• 2022-05
  • 2022-04
  • 2021-03
  • 2020-08
  • 2020-03
  • 2019-11
  • 2019-10
  • 2019-09
  • 2019-08
  • 2019-07
  • 2019-06
  • 2018-12
  • br LIMITATIONS br Some limitations accompanied our study


    Some limitations accompanied our study. Current cancer immunotherapy is still in a state of flux, with rapid changes in the number of agents available, as well as in the approved indications for the existing agents. As the demographics of the patients receiving immune checkpoint therapy change over time, the relative percentages of immune-related adverse effects that require ED visits will also change, which could affect the generalizability of our results. A limitation of our methodology was that the physicians performing the data abstraction were not blinded to the clinical outcomes or the previous abstraction results when performing data confirmation. Given the retrospective nature of our study, using electronic medical records might have resulted in erroneous data, yet the strong medical record system in our institution and the large number of patients included helped in overcoming this limitation. Also, using the last confirmed contact with the health care system when a patient death could not be verified might have resulted in underestimation of the true survival rate. Another limitation of our study is that it NPS-2143 involved only one institution, and the sample size is limited. Our findings about the association of colitis with good prognosis and the association of pneumonitis with poor prognosis are interesting but will need to be further investigated and confirmed in different and larger cohorts.
    Of all the immune-related adverse effects investigated in our study, diarrhea was the most common one associated
    El Majzoub et al Adverse Effects of Immune Checkpoint Therapy in Cancer Patients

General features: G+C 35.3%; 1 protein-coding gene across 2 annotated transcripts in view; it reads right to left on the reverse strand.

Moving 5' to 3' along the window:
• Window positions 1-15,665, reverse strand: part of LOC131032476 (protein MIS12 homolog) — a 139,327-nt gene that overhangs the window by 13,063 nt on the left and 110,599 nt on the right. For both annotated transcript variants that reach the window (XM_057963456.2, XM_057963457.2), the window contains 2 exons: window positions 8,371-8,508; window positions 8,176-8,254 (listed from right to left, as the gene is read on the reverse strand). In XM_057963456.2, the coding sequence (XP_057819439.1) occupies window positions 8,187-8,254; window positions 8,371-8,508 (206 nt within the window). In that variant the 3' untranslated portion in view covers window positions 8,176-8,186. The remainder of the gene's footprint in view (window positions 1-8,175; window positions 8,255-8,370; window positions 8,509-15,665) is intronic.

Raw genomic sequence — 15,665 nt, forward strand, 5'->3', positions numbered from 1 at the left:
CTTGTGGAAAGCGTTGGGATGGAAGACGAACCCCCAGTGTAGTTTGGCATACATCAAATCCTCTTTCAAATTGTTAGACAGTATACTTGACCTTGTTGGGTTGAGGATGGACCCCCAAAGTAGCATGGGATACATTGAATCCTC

Table 4. Univariable and multivariable Cox regression analysis for overall survival for each immune-related adverse effect.
    *HR adjusted for age, sex, race, Charlson comorbidity index, cancer type, preexisting autoimmune disease, and presence of allergy.
    †HR adjusted for age, sex, race, Charlson comorbidity index, cancer type, and presence of allergy.
    with ED visits, ranging from 6.4% to 18.4% among different treatment groups. Although hypophysitis is a common immune-related adverse effect in ED visits, its relative prevalence was different among the 4 medication groups in our study (Table 3). ED visits related to hypophysitis appeared to be associated more with combination therapy and ipilimumab than with pembrolizumab or nivolumab. Thyroiditis also was a common immune-related adverse effect among the ED visits, and its relative prevalence was also different among the 4 treatment groups, in a pattern similar to bronchi for hypophysitis. These patterns reflected the previous finding that patients receiving combination therapy are at increased risk for thyroid dysfunction and hypophysitis.44 Pancreatitis was another immune-related adverse effect for which the relative prevalence differed among the 4 treatment groups (Table 3). ED visits related to pancreatitis appeared to be associated more with combination therapy and nivolumab than with pembrolizumab or ipilimumab.
    Although myocarditis is a potentially fatal complication of immune checkpoint therapy,27,44 only one case of
    (nonfatal) myocarditis was observed, in a patient who visited the ED after receiving more than one immune checkpoint therapy medication. Other identified immune-related adverse effects, such as colitis, pneumonitis, dermatitis, adrenalitis, nephritis, vasculitis, and hematologic and eye adverse effects, were less common in our study and did not show significant differences in proportions among the 4 treatment groups. Overall, the prevalence of the immune-related adverse effects among immune checkpoint therapy–treated cancer patients who visited the ED generally reflected the incidence of immune-related adverse effects in the literature (Table E1, available online at